A recent twitter convo with Todd McCann (don't forget to check out his blog and podcast, good stuff) brought to light one of those things...it's not unusual for people who live in cities and towns here in the UK to own a few chickens if they have enough of a back garden (yard to us Americans) to allow it. Unlike most urban and suburban areas in the states, it is perfectly legal to own what is traditionally considered a farm only animal--I'm sure there are exceptions but even in London you can have chickens. Of course there are guidelines that have to be followed, proper housing and noise ordinances are at the top of the list.  You can even adopt Ex Battery* hens! Unfortunately from my experience in working at poultry farms as a teen and then at a factory of the largest poultry processors in the world, I don't think this will ever catch on in the US.

Because I don't have pictures of chickens you get to watch this video of re-homed Ex Battery hens instead :-) 

Oh dear, I've got a giggle going now because of mentioning a truck driver and chickens in the same post and I can't get "cluck, cluck, chicken truck" out of my head. A chicken truck is slang for a very shiny, chromed out 18-wheeler with lots of extra lights (aka chicken lights) on it. Unfortunately I never drove a chicken truck--was always too cheap to spend my own money for chrome and lights on a company owned truck.

*Ex Battery Hens are commercial laying hens that are re-homed instead of going straight to a poultry processing plant. Poultry Keeper seems to be an excellent resource of information about what you need to get started with learning how to keep them.

Visiting Verity

Ever since I first heard about Verity I have wanted to visit her...for some reason this statue struck a chord in my heart and I am so not an art person.  Loaned to the town of Ilfracombe for 20 years (from October 2012) she inspires either adoration or disgust, there doesn't seem to be any in between--I am obviously in the former camp.

We finally visited Verity in mid-October when my partner had arranged a meeting with a mate down in Devon and he included a detour to Ilfracombe--I think this was his way of keeping me from getting too impatient and irritable during the long car ride! She (in my very humble opinion) is well worth the visit, even seeing her from the road on the hill above the harbour she was awe-inspiring. Up close, the attention to detail was amazing, even now I don't have the words as to how much it affected me.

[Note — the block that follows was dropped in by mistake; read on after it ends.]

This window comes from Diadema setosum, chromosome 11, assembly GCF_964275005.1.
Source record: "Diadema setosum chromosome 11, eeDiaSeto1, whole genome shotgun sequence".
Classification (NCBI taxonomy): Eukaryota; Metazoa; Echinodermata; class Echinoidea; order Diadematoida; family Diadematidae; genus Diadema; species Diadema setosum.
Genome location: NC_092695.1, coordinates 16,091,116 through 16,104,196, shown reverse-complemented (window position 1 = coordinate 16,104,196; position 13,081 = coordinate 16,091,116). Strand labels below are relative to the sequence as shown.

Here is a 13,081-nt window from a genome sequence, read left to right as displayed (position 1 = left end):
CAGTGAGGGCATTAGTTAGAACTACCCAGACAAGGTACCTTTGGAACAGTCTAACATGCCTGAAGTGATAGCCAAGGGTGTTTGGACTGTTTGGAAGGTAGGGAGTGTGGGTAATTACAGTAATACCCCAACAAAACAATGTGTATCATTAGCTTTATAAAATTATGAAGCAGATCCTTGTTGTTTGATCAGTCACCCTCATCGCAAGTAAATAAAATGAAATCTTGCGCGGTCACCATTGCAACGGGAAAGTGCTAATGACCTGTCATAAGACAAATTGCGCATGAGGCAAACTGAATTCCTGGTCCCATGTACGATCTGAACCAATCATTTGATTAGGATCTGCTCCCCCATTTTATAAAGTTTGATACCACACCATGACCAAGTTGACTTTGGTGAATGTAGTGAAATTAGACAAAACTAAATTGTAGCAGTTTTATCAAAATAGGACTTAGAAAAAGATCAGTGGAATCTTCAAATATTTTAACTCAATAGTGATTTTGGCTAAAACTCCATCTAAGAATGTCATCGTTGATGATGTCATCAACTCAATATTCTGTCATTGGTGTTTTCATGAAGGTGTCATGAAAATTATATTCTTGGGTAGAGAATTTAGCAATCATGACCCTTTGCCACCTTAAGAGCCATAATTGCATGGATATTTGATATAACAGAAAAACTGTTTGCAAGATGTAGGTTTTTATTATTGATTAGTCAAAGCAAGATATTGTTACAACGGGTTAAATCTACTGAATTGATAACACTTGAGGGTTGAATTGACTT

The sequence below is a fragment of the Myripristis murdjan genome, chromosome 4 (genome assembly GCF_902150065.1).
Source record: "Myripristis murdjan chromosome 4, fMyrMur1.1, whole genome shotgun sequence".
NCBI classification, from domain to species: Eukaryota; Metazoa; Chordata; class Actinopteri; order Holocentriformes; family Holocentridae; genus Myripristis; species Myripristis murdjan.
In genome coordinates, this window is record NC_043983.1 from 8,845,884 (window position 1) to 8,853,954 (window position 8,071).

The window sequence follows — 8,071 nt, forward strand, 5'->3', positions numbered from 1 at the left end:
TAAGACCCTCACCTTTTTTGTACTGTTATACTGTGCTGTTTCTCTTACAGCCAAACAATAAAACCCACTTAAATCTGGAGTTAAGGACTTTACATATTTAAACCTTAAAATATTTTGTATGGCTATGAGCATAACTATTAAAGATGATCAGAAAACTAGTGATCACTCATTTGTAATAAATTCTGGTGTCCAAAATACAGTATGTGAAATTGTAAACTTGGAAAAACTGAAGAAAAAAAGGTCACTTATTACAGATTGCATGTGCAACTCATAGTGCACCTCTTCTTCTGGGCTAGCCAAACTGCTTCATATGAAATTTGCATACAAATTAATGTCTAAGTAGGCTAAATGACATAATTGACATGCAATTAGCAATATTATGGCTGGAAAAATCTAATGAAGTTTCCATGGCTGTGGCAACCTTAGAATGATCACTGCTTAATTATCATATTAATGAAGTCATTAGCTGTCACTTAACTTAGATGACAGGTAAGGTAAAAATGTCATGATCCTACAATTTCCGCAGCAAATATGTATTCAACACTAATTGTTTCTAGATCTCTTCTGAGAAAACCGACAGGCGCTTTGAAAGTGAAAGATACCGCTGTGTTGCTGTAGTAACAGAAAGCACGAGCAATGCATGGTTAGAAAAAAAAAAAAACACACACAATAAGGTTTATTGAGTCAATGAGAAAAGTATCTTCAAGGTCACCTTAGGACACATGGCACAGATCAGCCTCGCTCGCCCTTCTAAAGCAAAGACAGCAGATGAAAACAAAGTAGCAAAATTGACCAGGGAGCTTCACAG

The above photo is why I think so many had/have a problem with Verity but I think she's beautiful. I think the majority of people would have been all right with the nudity and pregnancy but the "stripped" down profile proves to be too graphic for many.  Yes, it's disturbing but incredibly fascinating as well.  

The obligatory tourist pic

My favourite shot of the day

17 December 2014

Swinging away

My favourite strength workout move over the past year has been the kettlebell swing. So simple yet so easy to do incorrectly. Unfortunately since the last BDL cross country race I've not done many, first because of the hip and back hurting and now simply because I've gotten out of the habit! Posting these cheeky pics my partner took back in October hoping it will motivate me to start swinging the bells again.

Of course I could have been doing more press-ups once the back quit aching since no "hip snapping" is required but those have fallen by the wayside as well.  Time to quit making excuses and get back to the strength training.

Ben "guarding" me 

15 December 2014

A little confession

I have gone and done something that I swore I wouldn't do ever again...entered a marathon.  For the past 3 years it had been a case of "been there, done that, got the t-shirt, don't want to do it ever again." The first time it was because I had to do one if I wanted to become an Iron Woman in the Arkansas RRCA Grand Prix series by completing all 20 races, the 2nd time it was because the Marine Corps Marathon was my bucket list race. I'm not a Marine, none of my family were Marines (that I am aware of) but I've always had this deep-seated awe of the Marine Corps since the day I completed my physical to enter the Army Reserves at 17 years old and there was a girl only slightly older than me processing at the same time for the Marines knocking out chin-ups like a boss. Yes, that made quite an impression!